Impact of an Integrated Framework on Care Transition of Infants with Medical Complexity

Kieran E, Dyck-Chan L, Alonso E, Walker S, de Salaberry J, Lee E, Lusney N, MacKillop M, Synnes A, Meckler G, Wright M, Osiovich H, Chan LD, Wiebe T, Johnstone I, Shivananda S.


INTRODUCTION: Infants with medical complexity (IMC), who would once have died in early infancy, now live longer and present significant care transition challenges after discharge from the Neonatal Intensive Care Unit (NICU). In 2018, representatives of nine hospital in-patient and out-patient services joined to form a core team to plan improvements in care transition. Our (core team’s) primary aim was to determine the individuals or representatives from hospital programs i.e. care-provider stakeholders’ intentions to act following meaningful engagement in identifying care transition gaps, reviewing evidence and taking part in deliberations on potential interventions to address care transition gaps. The secondary objectives were to determine (i) high-priority interventions for implementation and (ii) care providers’ network growth.

METHODS: We performed an improvement project between January 2019 and February 2020. The core team members initially established the project scope and approach for carrying out their activities by using an integrated framework with 4 essential elements; (i) engaging care provider groups and alumni parents caring for IMC, (ii) identifying care transition gaps, (iii) performing and presenting evidence informed potential solutions to address gaps, and (iv) facilitating deliberations to identify priority interventions for implementation in our setting. We identified care-provider stakeholders by snowball sampling technique and alumni parents of IMC NICU family alumni database, respectively. We elicited interdisciplinary care providers’ intention to act and level of engagement using validated survey questionnaires, and stakeholders identified interventions for implementation on an effort-impact matrix.  

RESULTS: Fifty-two interdisciplinary care providers representing various services of Children’s and Women’s Hospital, community care and provincial organizations, and 8 alumni parents were engaged with an overall network growth during this project. We identified 25 care gaps through parent and care provider engagement activities and selected 9 for evidence review. Evidence reviews identified at least three potential solutions for every identified gap. We chose 4 relevant evidence briefs for deliberation session and circulated with intended participants of deliberation session. Twenty-two participants from an invited 42 (52%) took part in the deliberation session. Ninety percent of respondents found evidence briefs and deliberative dialogues helpful. Eighty percent of care provider respondents indicated an intention to act from what they learnt from evidence briefs and dialogues to advocate for care transition changes. We grouped the key interventions for implementation under 4 domains (i) neonatal to pediatric complex care program transition; (ii) caregiver mental health; (iii) caregiver peer support and self-help groups and (iv) hospital to community care coordination. Deliberation session participants then prioritized multiple change interventions within each domain using an effort-impact matrix.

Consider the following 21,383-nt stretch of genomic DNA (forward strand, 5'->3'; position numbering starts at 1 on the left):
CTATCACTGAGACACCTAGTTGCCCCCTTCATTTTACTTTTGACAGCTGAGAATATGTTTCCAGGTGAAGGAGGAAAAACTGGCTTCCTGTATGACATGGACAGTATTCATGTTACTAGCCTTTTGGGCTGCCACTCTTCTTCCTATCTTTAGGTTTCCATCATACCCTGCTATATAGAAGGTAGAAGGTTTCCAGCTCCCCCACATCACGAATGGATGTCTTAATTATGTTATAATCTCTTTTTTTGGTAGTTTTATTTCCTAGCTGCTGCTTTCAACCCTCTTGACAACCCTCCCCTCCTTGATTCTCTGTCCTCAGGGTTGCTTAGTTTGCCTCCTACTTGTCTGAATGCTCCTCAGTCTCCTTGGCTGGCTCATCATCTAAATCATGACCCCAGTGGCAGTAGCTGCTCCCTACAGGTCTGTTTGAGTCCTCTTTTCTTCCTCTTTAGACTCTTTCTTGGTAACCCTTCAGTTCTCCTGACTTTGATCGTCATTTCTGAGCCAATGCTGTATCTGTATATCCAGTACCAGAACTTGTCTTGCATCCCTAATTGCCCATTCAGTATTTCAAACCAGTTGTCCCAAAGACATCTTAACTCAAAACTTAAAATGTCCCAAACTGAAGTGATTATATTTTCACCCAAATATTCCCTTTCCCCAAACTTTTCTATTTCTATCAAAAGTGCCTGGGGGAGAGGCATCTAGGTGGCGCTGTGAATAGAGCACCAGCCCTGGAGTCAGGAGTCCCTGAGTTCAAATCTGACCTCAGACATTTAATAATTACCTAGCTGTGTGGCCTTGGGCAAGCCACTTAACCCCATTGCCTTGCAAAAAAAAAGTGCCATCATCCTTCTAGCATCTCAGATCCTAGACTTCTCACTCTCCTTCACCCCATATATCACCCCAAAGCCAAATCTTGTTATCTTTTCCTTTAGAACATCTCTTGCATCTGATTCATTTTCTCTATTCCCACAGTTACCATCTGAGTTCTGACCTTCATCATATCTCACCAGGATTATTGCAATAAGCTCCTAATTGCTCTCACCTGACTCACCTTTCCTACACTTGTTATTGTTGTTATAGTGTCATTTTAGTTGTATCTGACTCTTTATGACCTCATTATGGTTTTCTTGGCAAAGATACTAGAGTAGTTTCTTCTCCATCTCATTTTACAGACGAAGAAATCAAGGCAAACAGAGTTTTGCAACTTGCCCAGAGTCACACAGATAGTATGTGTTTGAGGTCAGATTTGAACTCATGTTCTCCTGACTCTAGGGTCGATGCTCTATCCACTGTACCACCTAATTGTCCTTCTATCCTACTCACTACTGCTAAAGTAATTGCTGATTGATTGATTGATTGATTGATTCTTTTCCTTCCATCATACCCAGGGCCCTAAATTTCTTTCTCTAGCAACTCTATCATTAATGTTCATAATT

CONCLUSIONS: Interdisciplinary care providers representing various hospital and community services reported strong intentions to act following adoption of an integrated framework in addressing gaps in transitioning IMC from NICU to community or other in-hospital units. The volume and variety of interdisciplinary care providers engaged increased during the project period. We identified high priority interventions for implementation under four domains. 

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